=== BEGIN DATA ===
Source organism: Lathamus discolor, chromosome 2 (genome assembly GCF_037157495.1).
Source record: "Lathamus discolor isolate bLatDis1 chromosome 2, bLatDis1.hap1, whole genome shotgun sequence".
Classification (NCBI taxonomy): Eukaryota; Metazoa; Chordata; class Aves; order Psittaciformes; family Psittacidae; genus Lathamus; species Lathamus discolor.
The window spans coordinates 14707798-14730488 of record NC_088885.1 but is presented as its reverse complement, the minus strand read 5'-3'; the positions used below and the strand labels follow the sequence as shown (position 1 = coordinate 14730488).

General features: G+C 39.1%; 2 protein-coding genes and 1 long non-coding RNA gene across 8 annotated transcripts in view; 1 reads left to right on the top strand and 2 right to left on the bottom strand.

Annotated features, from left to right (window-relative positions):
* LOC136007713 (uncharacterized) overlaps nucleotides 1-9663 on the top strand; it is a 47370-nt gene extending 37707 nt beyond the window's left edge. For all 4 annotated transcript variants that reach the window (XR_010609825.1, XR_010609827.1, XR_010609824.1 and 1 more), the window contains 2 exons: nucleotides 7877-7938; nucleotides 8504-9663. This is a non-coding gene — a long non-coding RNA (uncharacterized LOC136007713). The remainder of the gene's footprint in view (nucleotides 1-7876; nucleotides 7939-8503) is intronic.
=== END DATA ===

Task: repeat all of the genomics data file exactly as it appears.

Source organism: Lathamus discolor, chromosome 2 (genome assembly GCF_037157495.1).
Source record: "Lathamus discolor isolate bLatDis1 chromosome 2, bLatDis1.hap1, whole genome shotgun sequence".
Classification (NCBI taxonomy): Eukaryota; Metazoa; Chordata; class Aves; order Psittaciformes; family Psittacidae; genus Lathamus; species Lathamus discolor.
The window spans coordinates 14707798-14730488 of record NC_088885.1 but is presented as its reverse complement, the minus strand read 5'-3'; the positions used below and the strand labels follow the sequence as shown (position 1 = coordinate 14730488).

General features: G+C 39.1%; 2 protein-coding genes and 1 long non-coding RNA gene across 8 annotated transcripts in view; 1 reads left to right on the top strand and 2 right to left on the bottom strand.

Annotated features, from left to right (window-relative positions):
* LOC136007713 (uncharacterized) overlaps nucleotides 1-9663 on the top strand; it is a 47370-nt gene extending 37707 nt beyond the window's left edge. For all 4 annotated transcript variants that reach the window (XR_010609825.1, XR_010609827.1, XR_010609824.1 and 1 more), the window contains 2 exons: nucleotides 7877-7938; nucleotides 8504-9663. This is a non-coding gene — a long non-coding RNA (uncharacterized LOC136007713). The remainder of the gene's footprint in view (nucleotides 1-7876; nucleotides 7939-8503) is intronic.